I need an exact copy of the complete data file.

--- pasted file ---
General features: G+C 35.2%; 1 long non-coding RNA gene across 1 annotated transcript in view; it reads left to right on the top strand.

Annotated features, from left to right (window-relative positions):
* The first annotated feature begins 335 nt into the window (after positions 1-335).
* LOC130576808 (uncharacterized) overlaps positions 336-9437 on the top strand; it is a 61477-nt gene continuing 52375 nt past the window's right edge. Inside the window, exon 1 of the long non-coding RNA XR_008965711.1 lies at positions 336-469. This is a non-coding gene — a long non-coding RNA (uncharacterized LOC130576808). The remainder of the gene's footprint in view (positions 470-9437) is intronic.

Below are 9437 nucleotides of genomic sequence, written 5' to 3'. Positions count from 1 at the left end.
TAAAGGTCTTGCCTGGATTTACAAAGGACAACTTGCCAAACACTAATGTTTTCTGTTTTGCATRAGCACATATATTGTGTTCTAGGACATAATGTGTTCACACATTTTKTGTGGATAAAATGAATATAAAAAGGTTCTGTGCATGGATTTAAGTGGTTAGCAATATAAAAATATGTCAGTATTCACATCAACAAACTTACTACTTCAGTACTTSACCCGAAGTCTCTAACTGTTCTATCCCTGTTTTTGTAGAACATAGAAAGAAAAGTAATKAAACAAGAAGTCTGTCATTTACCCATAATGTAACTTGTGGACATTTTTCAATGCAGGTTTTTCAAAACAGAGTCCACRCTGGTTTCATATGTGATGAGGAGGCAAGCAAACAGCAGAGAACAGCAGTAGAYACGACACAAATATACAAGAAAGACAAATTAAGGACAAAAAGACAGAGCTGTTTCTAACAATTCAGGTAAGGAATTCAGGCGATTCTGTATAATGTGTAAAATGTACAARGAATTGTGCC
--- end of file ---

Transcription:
General features: G+C 35.2%; 1 long non-coding RNA gene across 1 annotated transcript in view; it reads left to right on the top strand.

Annotated features, from left to right (window-relative positions):
* The first annotated feature begins 335 nt into the window (after positions 1-335).
* LOC130576808 (uncharacterized) overlaps positions 336-9437 on the top strand; it is a 61477-nt gene continuing 52375 nt past the window's right edge. Inside the window, exon 1 of the long non-coding RNA XR_008965711.1 lies at positions 336-469. This is a non-coding gene — a long non-coding RNA (uncharacterized LOC130576808). The remainder of the gene's footprint in view (positions 470-9437) is intronic.

Below are 9437 nucleotides of genomic sequence, written 5' to 3'. Positions count from 1 at the left end.
TAAAGGTCTTGCCTGGATTTACAAAGGACAACTTGCCAAACACTAATGTTTTCTGTTTTGCATRAGCACATATATTGTGTTCTAGGACATAATGTGTTCACACATTTTKTGTGGATAAAATGAATATAAAAAGGTTCTGTGCATGGATTTAAGTGGTTAGCAATATAAAAATATGTCAGTATTCACATCAACAAACTTACTACTTCAGTACTTSACCCGAAGTCTCTAACTGTTCTATCCCTGTTTTTGTAGAACATAGAAAGAAAAGTAATKAAACAAGAAGTCTGTCATTTACCCATAATGTAACTTGTGGACATTTTTCAATGCAGGTTTTTCAAAACAGAGTCCACRCTGGTTTCATATGTGATGAGGAGGCAAGCAAACAGCAGAGAACAGCAGTAGAYACGACACAAATATACAAGAAAGACAAATTAAGGACAAAAAGACAGAGCTGTTTCTAACAATTCAGGTAAGGAATTCAGGCGATTCTGTATAATGTGTAAAATGTACAARGAATTGTGCC